Amber Tamblyn: Geishas Gone Wild

Amber Tamblyn / As Told to Alexis Swerdloff

Actress Amber Tamblyn, known for her turns on the big screen (The Sisterhood of the Traveling Pants, The Ring, Grudge 2, 127 Hours) and the small screen (Joan of Arcadia, House, M.D.), has a couple of high-profile TV and theater projects in the works (about which she is mum for now), as well as a book of poetry, illustrated by Marilyn Manson. When she travels, Tamblyn opts out of the usual tourist fare and likes to take things into her own hands. For example...

A few years ago, when I was shooting The Grudge 2 in Tokyo, I decided to stay in Japan for a month after filming to travel around. For one part of the trip, my best friend Meredith came and we headed to Kyoto. We had heard that there was a place there where they would turn you into a full-on geisha--from your makeup to the wigs to the kimonos, the absolute full outfit. So we did that. The makeup took about two and a half hours and the company arranges this photo shoot for you, so we did that, too. And then we left the makeup on and our hair in place and decided to go to the geisha district. That night there had been a huge lightning and thunderstorm, no rain, which just added to the drama of it all, as Meredith and I biked in our geisha outfits to the district.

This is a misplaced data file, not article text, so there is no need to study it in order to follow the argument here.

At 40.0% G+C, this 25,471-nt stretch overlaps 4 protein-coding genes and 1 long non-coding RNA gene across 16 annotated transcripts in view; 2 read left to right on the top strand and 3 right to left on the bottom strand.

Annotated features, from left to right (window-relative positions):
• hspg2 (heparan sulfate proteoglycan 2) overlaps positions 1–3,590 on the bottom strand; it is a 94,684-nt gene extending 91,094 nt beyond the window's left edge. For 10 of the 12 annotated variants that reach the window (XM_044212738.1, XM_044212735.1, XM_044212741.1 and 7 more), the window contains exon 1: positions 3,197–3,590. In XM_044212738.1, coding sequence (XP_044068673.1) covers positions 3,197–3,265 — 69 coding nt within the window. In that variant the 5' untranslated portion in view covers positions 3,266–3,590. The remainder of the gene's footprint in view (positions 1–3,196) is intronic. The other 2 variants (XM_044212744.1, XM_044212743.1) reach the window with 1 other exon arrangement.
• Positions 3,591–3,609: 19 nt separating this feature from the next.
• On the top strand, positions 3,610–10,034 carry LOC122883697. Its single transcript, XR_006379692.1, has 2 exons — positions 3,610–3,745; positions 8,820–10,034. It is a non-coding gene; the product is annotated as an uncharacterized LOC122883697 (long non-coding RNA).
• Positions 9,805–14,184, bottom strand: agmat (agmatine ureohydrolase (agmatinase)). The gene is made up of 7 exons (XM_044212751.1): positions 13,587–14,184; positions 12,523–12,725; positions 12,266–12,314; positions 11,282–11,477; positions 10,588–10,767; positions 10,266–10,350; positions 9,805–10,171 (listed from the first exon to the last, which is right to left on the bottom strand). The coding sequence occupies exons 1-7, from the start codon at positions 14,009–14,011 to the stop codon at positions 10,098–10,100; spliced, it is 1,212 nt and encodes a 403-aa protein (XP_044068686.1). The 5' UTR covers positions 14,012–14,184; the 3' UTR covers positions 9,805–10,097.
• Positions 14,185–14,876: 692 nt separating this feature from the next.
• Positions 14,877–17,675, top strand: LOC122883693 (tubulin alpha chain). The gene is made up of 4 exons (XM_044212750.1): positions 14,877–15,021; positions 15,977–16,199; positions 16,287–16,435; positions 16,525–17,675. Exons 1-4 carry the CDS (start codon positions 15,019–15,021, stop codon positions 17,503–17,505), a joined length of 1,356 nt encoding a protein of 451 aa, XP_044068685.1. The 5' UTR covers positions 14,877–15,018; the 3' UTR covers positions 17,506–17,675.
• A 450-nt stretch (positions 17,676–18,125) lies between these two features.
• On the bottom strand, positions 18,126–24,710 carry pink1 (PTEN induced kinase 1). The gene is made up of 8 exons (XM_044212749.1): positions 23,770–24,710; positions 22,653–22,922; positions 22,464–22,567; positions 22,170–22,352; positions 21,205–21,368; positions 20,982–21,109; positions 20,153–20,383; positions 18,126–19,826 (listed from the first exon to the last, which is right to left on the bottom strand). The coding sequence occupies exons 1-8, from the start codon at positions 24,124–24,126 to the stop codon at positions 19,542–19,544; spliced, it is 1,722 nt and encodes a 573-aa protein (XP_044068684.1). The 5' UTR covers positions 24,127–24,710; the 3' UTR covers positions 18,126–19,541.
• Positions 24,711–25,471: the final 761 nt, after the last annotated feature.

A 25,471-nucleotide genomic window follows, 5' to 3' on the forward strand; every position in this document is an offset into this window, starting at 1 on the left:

We locked our bikes up and started walking very slowly through the streets, trying to disguise ourselves as real geishas. And it's crazy, there are tourists and photographers all around who are kind of like paparazzi; they treat the geishas like celebrities. They'll wait for them to come out of a party, and take tons of pictures as they are slowly clip-clopping along. Meredith and I were able to get past the gates into this private area, and we saw a drunk geisha laid over a guy's lap, leaning on a stretch limo. To give full disclosure, we were also very drunk.

At one point, though, we got spooked. We were afraid we would go to jail, and then we'd end up being the dumb racist white girls doing something completely disrespectful to a country's culture. I kind of freaked out and was like, "Why is this funny at all, this is so stupid." As we left, we were exiting through the gate, and one of the guys chasing the geishas around with a long-lens camera noticed that the chopsticks had fallen from my wig. "Sumimasen," he said to me, which means "excuse me" in Japanese. And he handed me my chopsticks. I said, "Thanks, dog," and kept walking. He looked at me with a horrified and confused stare. This was a guy who had been hunting and taking pictures of geisha girls all day and then this geisha said "Thanks, dog" to him. That was my proud moment of like, "Yeah, I confused somebody." We were in Kyoto during this festival, and there were all these lanterns out, which lent to the strangeness and mystique of us wandering around with no reason other than to just attempt to fit in for a moment only to then realize that was such a horrible idea.

Photographs courtesy of Amber Tamblyn

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